Parents were also interviewed and asked about their thoughts and expectations about the intervention. The mealtime recording was analyzed by the psychologist in terms of the child’s feeding-related behavior and family members’ reactions to the child’s behavior. Each child’s assessment was distributed over a single day After data analysis the team met and used the ICF framework to determine the body functions, activities, environmental and personal factors. This information was used to formulate a hypothesis on the reasons for the feeding problem and the factors continuing the feeding problem. An overview of this analysis in terms of the ICF framework is illustrated in Table 2.

ICF code Description ‘Tube feeding’ ‘Food refusal by texture’ ‘Unpredictable food refusal’ Total
Body function n=12 n=6 n=11 n=29
b 117/ b147 Intellectual functions/ psychomotor function 4/12 2/6 1/11 7/29
b 122 Global psychosocial function 1/12 2/6 3/11 6/29
b 125 Dispositions and accomodation 4/12 1/6 9/11* 14/29
b 126 Temperament and personality functions 6/12 3/6 4/11 13/29
b 130 Energy and drives functions 6/12* 1/6 1/11 8/29
b 134 Sleep functions 1/12   6/11* 7/29
b 140 Attention functions 1/12 3/6* 2/11 6/29
b 152 Emotional functions 5/12 3/6 7/11 15/29
b 250/ b270 Taste/Sensory function related to temperature and other stimuli 7/12 1/6 9/11 17/29
b 280 Pain 3/12*   1/11 4/29
b 435 Immunological system function 5/12   4/11 9/29
b 510 Ingestion functions 6/12 6/6* 7/11 19/29
b 515 Digestive functions 4/12   3/11 7/29
b 525 Defecation 3/12 3/6 4/11 10/29
b 735 Muscle tone function 1/12 1/6   2/29
b 760 Control of voluntary movement functions 2/12 3/6*   5/29
b 761 Spontaneous movement functions 1/12 2/6 1/11 4/29
Body structures  
s 250 Structure of middle ear     3/11* 3/29
s 330 Structure of pharynx 1/12 2/6 4/11* 7/29
Activities/participation  
d 250 Handling psychological demands 2/12 1/6 7/11* 10/29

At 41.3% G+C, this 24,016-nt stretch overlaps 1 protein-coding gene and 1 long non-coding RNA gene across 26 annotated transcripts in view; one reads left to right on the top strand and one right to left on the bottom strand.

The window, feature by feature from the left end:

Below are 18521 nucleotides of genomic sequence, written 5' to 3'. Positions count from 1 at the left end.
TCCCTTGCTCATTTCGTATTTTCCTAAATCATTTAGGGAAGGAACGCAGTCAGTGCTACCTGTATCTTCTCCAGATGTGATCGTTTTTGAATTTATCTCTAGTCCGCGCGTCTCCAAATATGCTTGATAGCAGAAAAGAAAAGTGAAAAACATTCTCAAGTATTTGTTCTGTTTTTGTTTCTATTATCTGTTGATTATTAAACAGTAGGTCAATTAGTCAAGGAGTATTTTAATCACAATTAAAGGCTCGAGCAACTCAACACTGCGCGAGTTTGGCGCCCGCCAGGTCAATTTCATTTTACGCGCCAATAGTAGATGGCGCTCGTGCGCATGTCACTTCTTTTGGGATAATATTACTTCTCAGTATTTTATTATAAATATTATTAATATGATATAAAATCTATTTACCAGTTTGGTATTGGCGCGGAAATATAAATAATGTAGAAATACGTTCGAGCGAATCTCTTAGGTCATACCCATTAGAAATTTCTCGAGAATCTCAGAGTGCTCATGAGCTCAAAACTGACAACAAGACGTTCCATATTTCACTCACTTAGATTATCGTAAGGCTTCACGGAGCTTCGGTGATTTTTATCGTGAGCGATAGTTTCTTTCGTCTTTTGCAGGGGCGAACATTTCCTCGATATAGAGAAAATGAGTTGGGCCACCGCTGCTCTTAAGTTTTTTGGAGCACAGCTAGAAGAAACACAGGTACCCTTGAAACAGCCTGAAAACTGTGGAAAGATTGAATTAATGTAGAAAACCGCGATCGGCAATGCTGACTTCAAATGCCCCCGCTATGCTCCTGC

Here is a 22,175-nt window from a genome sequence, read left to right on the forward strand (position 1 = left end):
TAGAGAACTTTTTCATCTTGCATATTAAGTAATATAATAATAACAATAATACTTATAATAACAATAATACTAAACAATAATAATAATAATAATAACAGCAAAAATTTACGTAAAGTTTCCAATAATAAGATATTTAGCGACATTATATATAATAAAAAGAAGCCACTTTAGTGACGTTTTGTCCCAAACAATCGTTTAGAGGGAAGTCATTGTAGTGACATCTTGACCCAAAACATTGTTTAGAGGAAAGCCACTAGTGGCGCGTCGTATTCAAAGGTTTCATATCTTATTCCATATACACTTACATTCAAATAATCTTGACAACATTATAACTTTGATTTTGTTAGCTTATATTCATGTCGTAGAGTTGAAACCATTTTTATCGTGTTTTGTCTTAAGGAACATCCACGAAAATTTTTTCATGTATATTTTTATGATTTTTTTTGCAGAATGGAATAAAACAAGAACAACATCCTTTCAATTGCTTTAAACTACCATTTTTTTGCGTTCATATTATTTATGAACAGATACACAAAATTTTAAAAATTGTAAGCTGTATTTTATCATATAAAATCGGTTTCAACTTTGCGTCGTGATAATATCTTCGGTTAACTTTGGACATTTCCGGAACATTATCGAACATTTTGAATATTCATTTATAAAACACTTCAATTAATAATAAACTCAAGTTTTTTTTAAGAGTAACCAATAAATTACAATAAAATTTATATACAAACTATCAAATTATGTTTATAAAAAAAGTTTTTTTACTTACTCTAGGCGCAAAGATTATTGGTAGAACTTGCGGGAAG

d 330 Speaking 3/12 2/6 1/11 6/29
d 550 Eating 7/12 4/6 7/11 18/29
d 560 Drinking 4/12 1/6 1/11 6/29
d 710 Basic interpersonal interactions 1/12 1/6 6/11* 8/29
d 815 Preschool education 2/12*     2/29
Enviromental factors  
e 110 Products or substances for personal consumption   3/6 5/11 8/29
e 310 Immediate family 3/12 1/6 8/11* 12/29
e 410 Individual attitudes of immediate family members 8/12 2/6 10/11* 20/29
e 580 Health services, systems and policies  12/12* 2/6 1/11 15/29
Personal factors  
  age/ negative experiences/ not feeling well /refusal behavior 9/12 1/6 10/11 20/29

Table 2: Overview of signs and symptoms classified conform the International Classification of Functioning, Disability and Health (ICF ) per feeding group.

‘Tube feeding’

Team’s conclusion: B. was a girl with a complicated medical history resulting in tube feeding but at presentation was in a healthy state. She was small and thin but had a sufficient height and weight for her age. The girl had missed the critical period for oral feeding [10,29,30] and lacked the ability to eat a variety of tastes and consistencies. B. was used to getting attention from her family in periods of distress. B.’s parents were anxious about giving her food because of previous vomiting and breath holding.